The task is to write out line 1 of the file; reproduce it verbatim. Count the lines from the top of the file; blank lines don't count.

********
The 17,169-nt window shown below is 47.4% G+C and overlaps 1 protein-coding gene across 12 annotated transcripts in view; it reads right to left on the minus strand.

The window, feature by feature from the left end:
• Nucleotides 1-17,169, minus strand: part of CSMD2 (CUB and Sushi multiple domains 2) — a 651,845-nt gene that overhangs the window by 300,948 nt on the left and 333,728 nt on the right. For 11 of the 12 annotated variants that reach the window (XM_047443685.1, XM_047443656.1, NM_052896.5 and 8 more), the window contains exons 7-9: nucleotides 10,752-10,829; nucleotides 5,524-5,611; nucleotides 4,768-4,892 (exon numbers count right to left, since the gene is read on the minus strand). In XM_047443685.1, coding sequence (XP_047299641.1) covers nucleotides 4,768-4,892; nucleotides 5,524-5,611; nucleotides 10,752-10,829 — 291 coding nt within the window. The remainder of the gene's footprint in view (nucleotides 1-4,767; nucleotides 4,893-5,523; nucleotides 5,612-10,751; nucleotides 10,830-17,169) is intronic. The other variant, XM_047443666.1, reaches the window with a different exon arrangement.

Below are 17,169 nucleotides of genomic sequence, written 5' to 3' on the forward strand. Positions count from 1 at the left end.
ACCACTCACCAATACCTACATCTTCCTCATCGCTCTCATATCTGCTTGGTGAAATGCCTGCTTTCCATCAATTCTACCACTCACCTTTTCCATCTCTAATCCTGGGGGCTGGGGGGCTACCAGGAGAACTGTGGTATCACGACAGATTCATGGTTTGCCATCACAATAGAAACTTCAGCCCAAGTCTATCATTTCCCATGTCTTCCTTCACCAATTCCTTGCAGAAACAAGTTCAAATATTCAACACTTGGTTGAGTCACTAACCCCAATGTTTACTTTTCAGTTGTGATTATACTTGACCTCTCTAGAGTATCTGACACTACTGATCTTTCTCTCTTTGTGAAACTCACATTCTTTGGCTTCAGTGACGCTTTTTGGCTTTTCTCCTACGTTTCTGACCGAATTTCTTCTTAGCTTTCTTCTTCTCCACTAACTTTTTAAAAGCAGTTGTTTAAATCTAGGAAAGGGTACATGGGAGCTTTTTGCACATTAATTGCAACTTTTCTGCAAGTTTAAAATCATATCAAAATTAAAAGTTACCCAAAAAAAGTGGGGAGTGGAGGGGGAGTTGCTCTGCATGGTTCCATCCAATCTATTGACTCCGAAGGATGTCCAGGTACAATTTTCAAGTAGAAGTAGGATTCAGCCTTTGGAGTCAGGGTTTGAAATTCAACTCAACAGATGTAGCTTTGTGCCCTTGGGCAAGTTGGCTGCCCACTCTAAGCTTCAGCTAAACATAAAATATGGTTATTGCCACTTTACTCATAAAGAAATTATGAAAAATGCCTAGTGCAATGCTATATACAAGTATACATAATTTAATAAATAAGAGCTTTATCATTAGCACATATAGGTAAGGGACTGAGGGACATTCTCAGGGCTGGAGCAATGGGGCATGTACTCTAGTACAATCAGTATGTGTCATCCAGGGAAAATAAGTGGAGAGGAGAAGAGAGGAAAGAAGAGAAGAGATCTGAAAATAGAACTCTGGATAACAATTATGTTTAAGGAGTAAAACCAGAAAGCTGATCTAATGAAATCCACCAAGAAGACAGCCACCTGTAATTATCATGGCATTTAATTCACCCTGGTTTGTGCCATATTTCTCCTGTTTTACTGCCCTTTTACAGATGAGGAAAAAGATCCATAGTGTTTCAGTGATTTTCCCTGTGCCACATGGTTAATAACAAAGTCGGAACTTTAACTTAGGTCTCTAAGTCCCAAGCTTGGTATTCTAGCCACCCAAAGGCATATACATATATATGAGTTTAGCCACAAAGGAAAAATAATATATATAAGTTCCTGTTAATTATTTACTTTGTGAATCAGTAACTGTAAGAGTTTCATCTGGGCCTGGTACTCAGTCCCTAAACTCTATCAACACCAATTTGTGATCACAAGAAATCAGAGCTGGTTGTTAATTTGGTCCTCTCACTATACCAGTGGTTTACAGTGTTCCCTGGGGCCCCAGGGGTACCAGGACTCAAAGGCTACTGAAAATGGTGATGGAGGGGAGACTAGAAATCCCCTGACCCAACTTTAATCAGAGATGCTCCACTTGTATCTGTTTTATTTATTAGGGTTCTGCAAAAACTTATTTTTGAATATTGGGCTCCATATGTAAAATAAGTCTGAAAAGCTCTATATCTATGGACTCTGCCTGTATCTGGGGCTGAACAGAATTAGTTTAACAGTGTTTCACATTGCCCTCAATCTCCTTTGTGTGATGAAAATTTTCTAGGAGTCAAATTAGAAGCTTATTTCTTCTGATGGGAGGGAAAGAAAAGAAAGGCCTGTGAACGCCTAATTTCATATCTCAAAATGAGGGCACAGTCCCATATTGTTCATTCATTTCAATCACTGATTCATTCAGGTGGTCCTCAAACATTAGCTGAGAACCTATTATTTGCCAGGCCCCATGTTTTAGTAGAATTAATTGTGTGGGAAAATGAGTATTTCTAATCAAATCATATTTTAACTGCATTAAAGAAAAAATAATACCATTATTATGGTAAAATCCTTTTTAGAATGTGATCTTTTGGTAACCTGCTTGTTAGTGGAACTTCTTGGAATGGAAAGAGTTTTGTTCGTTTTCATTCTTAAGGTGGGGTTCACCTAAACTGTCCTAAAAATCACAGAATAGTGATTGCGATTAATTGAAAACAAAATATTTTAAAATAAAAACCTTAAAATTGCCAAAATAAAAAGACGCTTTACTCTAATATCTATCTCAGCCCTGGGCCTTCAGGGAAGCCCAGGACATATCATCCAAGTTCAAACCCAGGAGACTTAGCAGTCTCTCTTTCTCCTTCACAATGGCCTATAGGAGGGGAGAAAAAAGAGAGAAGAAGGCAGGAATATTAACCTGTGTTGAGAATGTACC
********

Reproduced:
The 17,169-nt window shown below is 47.4% G+C and overlaps 1 protein-coding gene across 12 annotated transcripts in view; it reads right to left on the minus strand.